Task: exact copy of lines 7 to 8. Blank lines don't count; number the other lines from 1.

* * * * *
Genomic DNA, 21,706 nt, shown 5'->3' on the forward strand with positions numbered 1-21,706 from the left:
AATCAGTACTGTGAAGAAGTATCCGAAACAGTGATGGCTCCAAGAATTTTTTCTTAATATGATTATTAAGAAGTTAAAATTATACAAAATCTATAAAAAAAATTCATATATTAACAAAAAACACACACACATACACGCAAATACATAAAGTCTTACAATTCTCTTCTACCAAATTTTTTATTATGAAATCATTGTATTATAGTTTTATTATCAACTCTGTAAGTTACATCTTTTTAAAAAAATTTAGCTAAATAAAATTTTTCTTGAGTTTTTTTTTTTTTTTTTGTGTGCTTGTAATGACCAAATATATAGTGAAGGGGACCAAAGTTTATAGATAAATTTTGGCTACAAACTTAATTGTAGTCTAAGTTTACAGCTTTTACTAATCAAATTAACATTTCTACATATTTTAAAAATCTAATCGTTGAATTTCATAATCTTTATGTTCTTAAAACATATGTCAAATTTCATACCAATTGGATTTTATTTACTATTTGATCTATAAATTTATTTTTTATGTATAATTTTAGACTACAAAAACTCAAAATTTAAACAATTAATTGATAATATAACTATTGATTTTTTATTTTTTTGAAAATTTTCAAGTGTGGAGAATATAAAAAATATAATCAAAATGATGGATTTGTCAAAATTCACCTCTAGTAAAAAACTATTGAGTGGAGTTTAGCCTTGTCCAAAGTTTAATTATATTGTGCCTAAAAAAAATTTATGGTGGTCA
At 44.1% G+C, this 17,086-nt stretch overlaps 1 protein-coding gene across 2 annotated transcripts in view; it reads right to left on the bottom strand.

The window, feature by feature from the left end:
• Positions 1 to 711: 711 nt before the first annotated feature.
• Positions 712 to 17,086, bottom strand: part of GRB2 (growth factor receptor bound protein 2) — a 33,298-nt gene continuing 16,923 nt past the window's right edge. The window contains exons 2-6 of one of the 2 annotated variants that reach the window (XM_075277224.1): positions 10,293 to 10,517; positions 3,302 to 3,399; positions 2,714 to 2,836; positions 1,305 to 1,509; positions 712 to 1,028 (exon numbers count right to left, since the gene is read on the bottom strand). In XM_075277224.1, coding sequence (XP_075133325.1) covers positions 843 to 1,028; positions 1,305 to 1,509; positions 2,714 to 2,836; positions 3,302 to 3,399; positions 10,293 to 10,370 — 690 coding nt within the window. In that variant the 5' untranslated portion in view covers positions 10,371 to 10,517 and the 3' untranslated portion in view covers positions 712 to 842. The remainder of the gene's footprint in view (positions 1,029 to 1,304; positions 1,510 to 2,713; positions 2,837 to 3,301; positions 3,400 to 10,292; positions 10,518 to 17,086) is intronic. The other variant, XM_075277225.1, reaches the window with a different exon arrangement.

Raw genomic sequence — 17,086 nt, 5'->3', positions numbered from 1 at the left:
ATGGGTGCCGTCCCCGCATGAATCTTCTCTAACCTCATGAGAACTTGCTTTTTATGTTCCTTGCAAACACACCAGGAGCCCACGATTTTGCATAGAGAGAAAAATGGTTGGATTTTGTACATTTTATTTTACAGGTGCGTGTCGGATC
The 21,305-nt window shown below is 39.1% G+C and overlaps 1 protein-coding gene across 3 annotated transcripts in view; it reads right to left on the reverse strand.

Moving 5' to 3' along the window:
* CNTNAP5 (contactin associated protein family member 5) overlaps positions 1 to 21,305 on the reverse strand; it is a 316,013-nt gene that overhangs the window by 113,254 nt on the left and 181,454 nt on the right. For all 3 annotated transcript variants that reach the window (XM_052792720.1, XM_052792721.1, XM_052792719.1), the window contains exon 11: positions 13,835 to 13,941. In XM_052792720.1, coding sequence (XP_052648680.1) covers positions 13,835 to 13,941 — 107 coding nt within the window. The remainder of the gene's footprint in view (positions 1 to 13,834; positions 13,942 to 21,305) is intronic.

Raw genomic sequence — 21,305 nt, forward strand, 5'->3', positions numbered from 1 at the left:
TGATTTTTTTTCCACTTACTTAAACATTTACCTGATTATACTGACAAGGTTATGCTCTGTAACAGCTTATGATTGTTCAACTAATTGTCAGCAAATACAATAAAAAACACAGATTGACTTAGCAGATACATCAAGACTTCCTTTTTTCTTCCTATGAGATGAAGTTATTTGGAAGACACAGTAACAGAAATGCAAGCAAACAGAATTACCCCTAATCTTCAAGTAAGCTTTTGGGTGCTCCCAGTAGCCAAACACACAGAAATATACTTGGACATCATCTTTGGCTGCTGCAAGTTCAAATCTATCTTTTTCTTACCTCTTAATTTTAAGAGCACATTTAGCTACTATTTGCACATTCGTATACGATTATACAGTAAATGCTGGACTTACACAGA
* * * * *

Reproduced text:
Raw genomic sequence — 17,086 nt, 5'->3', positions numbered from 1 at the left:
ATGGGTGCCGTCCCCGCATGAATCTTCTCTAACCTCATGAGAACTTGCTTTTTATGTTCCTTGCAAACACACCAGGAGCCCACGATTTTGCATAGAGAGAAAAATGGTTGGATTTTGTACATTTTATTTTACAGGTGCGTGTCGGATC